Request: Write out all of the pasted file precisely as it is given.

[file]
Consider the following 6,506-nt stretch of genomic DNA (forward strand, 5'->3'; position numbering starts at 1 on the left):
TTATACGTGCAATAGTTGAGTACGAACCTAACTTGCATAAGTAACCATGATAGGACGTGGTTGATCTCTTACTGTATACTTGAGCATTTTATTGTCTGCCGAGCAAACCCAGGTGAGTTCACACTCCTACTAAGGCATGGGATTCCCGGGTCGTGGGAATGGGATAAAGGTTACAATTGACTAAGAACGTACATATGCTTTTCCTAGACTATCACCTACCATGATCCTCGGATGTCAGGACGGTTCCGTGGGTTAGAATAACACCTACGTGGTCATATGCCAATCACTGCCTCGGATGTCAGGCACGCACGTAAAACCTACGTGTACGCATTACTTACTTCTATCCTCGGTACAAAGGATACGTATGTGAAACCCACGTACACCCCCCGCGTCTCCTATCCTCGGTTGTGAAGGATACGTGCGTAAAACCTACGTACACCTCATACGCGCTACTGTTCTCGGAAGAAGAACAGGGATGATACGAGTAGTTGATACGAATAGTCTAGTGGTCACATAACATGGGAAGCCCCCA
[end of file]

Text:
Consider the following 6,506-nt stretch of genomic DNA (forward strand, 5'->3'; position numbering starts at 1 on the left):
TTATACGTGCAATAGTTGAGTACGAACCTAACTTGCATAAGTAACCATGATAGGACGTGGTTGATCTCTTACTGTATACTTGAGCATTTTATTGTCTGCCGAGCAAACCCAGGTGAGTTCACACTCCTACTAAGGCATGGGATTCCCGGGTCGTGGGAATGGGATAAAGGTTACAATTGACTAAGAACGTACATATGCTTTTCCTAGACTATCACCTACCATGATCCTCGGATGTCAGGACGGTTCCGTGGGTTAGAATAACACCTACGTGGTCATATGCCAATCACTGCCTCGGATGTCAGGCACGCACGTAAAACCTACGTGTACGCATTACTTACTTCTATCCTCGGTACAAAGGATACGTATGTGAAACCCACGTACACCCCCCGCGTCTCCTATCCTCGGTTGTGAAGGATACGTGCGTAAAACCTACGTACACCTCATACGCGCTACTGTTCTCGGAAGAAGAACAGGGATGATACGAGTAGTTGATACGAATAGTCTAGTGGTCACATAACATGGGAAGCCCCCA